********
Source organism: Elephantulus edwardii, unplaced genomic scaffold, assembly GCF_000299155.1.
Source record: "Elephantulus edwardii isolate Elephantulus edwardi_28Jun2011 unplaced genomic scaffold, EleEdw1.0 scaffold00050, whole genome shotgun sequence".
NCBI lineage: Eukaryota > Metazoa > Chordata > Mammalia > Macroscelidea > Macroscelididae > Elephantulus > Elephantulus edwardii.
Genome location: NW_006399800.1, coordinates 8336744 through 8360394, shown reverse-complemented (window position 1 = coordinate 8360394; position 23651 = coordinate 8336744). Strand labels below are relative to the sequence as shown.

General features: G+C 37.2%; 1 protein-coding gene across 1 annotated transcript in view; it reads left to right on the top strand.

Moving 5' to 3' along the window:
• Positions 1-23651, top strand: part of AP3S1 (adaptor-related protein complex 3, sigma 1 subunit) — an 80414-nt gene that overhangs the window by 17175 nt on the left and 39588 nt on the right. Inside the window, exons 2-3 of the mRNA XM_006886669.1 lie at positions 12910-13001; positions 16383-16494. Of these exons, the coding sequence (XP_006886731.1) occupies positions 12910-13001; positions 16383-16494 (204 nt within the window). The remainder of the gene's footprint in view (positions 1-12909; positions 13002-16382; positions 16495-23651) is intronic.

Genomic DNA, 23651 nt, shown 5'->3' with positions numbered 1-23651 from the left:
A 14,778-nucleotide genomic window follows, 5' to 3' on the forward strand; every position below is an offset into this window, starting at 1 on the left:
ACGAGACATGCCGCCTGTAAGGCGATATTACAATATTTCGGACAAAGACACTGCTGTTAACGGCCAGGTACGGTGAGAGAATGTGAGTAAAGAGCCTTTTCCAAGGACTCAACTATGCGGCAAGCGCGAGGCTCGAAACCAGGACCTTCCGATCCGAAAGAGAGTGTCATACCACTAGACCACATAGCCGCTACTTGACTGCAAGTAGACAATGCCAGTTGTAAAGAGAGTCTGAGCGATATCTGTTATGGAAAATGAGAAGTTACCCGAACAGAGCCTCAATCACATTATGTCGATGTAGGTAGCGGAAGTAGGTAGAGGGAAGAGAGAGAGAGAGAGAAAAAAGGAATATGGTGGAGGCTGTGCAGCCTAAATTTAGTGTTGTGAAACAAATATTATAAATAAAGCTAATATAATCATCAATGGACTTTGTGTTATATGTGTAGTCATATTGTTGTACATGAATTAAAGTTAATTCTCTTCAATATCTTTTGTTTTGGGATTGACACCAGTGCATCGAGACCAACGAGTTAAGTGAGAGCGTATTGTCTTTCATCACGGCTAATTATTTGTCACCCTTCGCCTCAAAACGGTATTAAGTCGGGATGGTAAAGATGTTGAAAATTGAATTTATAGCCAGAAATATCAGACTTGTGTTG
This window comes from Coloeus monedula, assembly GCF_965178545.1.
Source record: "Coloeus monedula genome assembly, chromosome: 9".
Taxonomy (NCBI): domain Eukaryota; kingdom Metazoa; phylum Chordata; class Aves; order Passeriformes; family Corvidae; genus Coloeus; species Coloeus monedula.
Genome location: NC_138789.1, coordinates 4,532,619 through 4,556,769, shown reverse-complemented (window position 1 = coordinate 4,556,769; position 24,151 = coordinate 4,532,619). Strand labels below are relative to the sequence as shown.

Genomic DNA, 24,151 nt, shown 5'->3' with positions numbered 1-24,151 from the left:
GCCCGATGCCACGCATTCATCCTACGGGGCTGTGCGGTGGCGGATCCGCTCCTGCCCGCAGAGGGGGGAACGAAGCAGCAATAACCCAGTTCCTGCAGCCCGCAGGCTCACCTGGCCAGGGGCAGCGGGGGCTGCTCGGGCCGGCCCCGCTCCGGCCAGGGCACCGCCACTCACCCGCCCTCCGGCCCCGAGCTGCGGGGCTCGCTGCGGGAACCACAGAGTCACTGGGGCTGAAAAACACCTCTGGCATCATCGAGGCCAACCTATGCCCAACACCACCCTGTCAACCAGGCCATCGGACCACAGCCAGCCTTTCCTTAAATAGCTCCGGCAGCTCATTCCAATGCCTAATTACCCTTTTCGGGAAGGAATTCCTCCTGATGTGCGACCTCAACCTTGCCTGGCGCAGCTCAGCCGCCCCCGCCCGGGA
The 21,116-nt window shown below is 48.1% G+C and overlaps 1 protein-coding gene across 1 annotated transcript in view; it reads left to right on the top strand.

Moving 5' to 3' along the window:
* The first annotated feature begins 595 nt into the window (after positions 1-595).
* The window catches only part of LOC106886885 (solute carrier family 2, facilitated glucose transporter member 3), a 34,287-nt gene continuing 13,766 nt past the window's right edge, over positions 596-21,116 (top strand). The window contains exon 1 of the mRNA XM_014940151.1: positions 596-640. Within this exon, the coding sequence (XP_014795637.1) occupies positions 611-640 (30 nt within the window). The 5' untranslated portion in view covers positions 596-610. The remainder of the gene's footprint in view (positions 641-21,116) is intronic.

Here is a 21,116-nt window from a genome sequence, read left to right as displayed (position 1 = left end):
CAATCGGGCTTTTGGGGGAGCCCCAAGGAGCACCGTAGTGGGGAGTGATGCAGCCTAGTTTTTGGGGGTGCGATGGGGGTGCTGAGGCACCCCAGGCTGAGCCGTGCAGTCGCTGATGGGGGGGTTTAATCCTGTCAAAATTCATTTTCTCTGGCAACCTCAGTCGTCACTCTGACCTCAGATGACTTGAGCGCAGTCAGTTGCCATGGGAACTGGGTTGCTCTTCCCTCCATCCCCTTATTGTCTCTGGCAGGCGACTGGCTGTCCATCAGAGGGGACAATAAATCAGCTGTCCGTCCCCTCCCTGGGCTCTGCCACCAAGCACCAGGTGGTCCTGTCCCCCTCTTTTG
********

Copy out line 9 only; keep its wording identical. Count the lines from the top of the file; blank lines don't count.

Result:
A 14,778-nucleotide genomic window follows, 5' to 3' on the forward strand; every position below is an offset into this window, starting at 1 on the left: